“I’m free in all the ways you’re not. You are trapped by emotions. Weighed down by guilt. Your conscience isn’t your source of strength, it’s your Achilles heel.”

Think about it. If the moral law, built into the foundations of our hearts and minds is untrue, then survival of the fittest is the way to go. If you leave your wallet out, I should take it. If there is an opportunity to slit your throat and take your car? There is no real reason why I shouldn’t. Yes, there are utilitarian arguments (you’ll get caught, electrocuted) but those are just Kantian digressions. We, as a tribe, need to setup rules! Which, ultimately shouldn’t matter to an übermensche, or to someone that has overcome the moral law like Jackie. I mean, after all, the übermensche was supposed to arise out of nowhere, and have this superior potential, which would completely master himself (herself) and cast aside the Christian “herd mentality” to create their own value system.

So here’s the point I wanted to make, pages and pages ago, but needed to explain a few things first. The postmodern philosophers have killed God. They have cast off the moral law. And they have aspired to replace it with something else. But ultimately they failed. Horribly. Read Nietzsche and the other post moderns. They are electric in their destruction!! I was sold on their wrecking ball skills. The tearing down of old bastions and old thoughts!? Oh, so majestic. But when faced with the nothingness of void, they lacked the ability to construct the new idea of the real. They failed horribly in their ideas. Nietzsche’s übermensche, that would one day come? And help redefine society as we know it? He basically laid up. Someone else will solve that riddle for me eventually. I hope. But you and I know that there will never be a Postmodern Übermensche that will construct Nietzsche’s moral philosophy out of the ashes of his writings.

And all that to say, when Nietzsche cried out to the world that “God is dead, and we have killed him” he himself would ultimately prove the failure of his own declaration in his inability to take his philosophy to the necessary next step. Instead of walking it all the way to anarchy he sided with Kant and his seminal work, In Critique of Pure Reason, that Kant wrote way back in 1781. 

Let me put it to you this way. I was enamored with Nietzsche and his destruction of modernity. I actually agree with him on so many things. That we are not modern giants ready to cast of disease, cast off war, cast off poverty. If anything, we have regressed past the horrors of the Middle Ages into something even more abhorrent. The Knowledgeable Bigots. The Educated Murderers. The Technological Racists. Modernity, and the ideas of an exultant humanity? Laughable. But in his wholesale casting off of everything, he tossed whole nurseries out with the bath water. And in so doing, walked out onto an untenable precipice. As have all of the postmodern philosophers.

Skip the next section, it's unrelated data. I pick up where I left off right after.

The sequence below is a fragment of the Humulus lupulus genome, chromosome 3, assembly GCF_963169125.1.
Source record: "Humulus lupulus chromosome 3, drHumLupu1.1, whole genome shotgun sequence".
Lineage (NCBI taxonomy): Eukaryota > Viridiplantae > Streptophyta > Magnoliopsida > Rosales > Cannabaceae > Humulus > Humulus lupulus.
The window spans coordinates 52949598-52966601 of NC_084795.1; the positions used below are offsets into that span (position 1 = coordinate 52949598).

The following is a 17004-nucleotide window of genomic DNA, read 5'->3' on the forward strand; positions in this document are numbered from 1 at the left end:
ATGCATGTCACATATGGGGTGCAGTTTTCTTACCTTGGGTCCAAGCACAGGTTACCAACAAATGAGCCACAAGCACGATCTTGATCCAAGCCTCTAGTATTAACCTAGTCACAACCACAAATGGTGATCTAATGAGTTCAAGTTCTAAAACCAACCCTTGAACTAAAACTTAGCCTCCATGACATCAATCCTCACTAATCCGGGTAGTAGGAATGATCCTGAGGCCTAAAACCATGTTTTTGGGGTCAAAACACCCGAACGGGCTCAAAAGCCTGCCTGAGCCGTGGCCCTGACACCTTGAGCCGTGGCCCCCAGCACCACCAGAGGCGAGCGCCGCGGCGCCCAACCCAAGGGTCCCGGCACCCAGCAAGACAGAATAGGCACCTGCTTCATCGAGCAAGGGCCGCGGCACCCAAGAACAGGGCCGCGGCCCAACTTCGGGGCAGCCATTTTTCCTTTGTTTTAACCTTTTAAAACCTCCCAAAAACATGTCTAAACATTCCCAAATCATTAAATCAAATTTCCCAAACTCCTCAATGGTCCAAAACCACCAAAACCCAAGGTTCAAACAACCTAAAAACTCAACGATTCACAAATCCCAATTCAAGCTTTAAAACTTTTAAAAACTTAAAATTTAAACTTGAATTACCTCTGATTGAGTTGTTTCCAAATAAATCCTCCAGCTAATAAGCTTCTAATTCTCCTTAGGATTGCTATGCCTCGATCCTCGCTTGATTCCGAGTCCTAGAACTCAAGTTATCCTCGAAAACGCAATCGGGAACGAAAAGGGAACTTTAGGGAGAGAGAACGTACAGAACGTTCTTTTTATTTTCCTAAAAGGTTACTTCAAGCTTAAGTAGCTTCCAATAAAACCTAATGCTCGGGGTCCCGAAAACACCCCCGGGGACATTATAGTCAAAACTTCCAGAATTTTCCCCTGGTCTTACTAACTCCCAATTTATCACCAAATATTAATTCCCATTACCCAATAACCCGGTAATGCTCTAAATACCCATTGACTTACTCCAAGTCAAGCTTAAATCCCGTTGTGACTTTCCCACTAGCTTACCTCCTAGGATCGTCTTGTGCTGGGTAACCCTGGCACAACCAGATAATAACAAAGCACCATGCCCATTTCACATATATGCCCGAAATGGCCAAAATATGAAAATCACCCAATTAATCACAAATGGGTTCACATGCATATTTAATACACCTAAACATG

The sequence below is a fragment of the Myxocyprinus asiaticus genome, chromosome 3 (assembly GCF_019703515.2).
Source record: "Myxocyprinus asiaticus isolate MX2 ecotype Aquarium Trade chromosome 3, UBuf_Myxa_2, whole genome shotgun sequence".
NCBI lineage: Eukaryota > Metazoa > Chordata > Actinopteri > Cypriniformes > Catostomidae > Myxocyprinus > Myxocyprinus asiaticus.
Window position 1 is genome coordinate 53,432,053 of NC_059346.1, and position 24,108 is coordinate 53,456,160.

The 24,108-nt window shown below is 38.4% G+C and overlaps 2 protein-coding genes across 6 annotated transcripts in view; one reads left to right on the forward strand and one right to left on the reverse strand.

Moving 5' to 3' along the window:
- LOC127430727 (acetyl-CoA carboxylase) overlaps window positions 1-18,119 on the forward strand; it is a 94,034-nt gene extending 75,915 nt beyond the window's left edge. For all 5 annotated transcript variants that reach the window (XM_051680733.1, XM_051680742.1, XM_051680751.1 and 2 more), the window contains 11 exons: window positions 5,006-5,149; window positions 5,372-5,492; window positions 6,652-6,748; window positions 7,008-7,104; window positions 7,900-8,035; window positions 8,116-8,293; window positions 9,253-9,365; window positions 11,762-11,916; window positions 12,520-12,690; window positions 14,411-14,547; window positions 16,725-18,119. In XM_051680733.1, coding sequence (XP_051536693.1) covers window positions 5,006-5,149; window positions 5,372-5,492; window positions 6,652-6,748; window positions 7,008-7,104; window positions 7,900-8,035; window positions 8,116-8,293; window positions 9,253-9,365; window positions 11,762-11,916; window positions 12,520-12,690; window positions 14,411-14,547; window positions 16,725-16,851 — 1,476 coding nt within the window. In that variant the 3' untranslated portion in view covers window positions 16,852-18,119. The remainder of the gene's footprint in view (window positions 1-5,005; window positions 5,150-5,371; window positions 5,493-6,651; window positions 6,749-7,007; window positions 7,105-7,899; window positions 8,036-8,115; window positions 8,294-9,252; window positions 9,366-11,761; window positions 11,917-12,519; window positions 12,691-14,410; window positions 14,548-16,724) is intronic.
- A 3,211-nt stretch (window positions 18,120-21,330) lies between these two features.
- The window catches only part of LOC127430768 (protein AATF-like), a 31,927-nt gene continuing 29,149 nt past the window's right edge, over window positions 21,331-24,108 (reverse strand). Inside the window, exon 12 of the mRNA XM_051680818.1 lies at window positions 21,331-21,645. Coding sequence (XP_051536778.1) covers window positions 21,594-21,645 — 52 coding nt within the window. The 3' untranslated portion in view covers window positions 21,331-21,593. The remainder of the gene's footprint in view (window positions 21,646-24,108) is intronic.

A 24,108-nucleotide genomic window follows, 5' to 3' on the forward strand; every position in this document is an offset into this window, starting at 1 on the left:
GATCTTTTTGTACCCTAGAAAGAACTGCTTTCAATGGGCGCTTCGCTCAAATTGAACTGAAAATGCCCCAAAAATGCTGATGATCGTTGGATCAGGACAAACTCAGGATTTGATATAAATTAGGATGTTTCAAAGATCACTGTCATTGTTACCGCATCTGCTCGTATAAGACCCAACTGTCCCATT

But we as a culture? We as a working body of humans that cooperate towards larger objectives and work largely in a fairly unified and purposeful effort? This just rings false to me. That relativism could possibly even work. Take God out of it. Yes, I am a Christian, and yes, that is my presupposition for this entire conversation, but it isn’t a necessity. Even the Greeks saw beauty and morality, etc. as coming from the ideal. That even our drawing of a circle, or a woman, or a landscape, was based upon the perfect idea, or standard in the sky. The ideal is the measure upon which all things should be measured. It is the idea of the perfect that we aspire to. But we cannot aspire to that collectively or individually if we have wandered away from this idea of a perfect standard.

Thought experiment: you and I are sitting on the beach. The sun is setting. And you are absolutely overcome with the majesty, splendor, and brilliance of what you just saw. Right? If the idea of beauty is relative? You and I cannot share that experience together. You exclaim, oh marvelous Moses in a baby basket that is glorious! And my response? What, that? meh. That shouldn’t even hit my radar. But, the fact that we do have shared idea of beauty (the Greek idea of balance, shape, form… power ratios and the like?) allows us to almost commune spiritually in that moment. And my response to your exclamation? Would be totally! That was just mind blowing. The same goes for ethics. Morality. Goodness. Civility. Evil. and the like. Sure, we can argue on the fringes, but if a bank robber kills an old lady on the street on his way out the door? Yeah, we are all, collectively outraged at that. No one even debates this. Right? 

In Conclusion – 

See? That was one mind blowing digression. I changed out that other ending with a more “normal” movie review conclusion. So hopefully most people over there will be none the wiser about my OCD tirades and insane asylum warranting rants. 

But it feels like we, as a collective society, have been duped into believing a failed idea… that of relativism. Experientially it doesn’t pan out. And more importantly, its an idea that has only created endless grief for the postmoderns as they try to untangle that rat’s nest they have inadvertently created for themselves.

Edited by, CY